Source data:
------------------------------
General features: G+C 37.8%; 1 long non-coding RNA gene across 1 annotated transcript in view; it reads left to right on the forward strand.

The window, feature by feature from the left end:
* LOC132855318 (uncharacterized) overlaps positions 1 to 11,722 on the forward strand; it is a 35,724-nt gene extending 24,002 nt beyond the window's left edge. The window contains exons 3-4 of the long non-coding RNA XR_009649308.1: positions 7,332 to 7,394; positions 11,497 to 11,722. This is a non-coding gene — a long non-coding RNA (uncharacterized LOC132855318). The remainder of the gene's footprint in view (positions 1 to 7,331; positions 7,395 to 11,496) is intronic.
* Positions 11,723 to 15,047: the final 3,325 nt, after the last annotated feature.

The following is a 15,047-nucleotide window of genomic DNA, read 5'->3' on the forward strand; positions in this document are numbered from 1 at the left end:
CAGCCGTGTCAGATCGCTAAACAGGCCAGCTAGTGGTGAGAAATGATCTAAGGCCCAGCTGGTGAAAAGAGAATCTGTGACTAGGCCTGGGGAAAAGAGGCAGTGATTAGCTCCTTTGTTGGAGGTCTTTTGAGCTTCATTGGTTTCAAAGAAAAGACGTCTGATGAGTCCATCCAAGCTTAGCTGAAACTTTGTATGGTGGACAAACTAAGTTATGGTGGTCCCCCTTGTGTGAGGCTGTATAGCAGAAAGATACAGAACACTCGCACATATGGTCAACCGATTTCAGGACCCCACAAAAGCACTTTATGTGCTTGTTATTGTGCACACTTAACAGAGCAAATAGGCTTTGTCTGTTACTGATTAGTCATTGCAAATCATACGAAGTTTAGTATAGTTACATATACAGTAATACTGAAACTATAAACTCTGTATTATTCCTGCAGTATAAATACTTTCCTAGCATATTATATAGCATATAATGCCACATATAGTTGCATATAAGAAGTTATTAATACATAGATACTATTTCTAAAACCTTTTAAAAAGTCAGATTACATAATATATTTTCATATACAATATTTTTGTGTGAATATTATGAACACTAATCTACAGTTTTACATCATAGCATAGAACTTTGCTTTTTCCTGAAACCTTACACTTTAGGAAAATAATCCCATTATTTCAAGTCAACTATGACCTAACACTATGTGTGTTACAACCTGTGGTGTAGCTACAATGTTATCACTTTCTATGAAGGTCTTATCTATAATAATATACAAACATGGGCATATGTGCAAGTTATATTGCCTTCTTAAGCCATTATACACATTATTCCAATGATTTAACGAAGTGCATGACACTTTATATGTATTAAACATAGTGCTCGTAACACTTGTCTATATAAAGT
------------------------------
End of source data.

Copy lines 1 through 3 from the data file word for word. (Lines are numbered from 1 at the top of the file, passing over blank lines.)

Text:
General features: G+C 37.8%; 1 long non-coding RNA gene across 1 annotated transcript in view; it reads left to right on the forward strand.

The window, feature by feature from the left end:
* LOC132855318 (uncharacterized) overlaps positions 1 to 11,722 on the forward strand; it is a 35,724-nt gene extending 24,002 nt beyond the window's left edge. The window contains exons 3-4 of the long non-coding RNA XR_009649308.1: positions 7,332 to 7,394; positions 11,497 to 11,722. This is a non-coding gene — a long non-coding RNA (uncharacterized LOC132855318). The remainder of the gene's footprint in view (positions 1 to 7,331; positions 7,395 to 11,496) is intronic.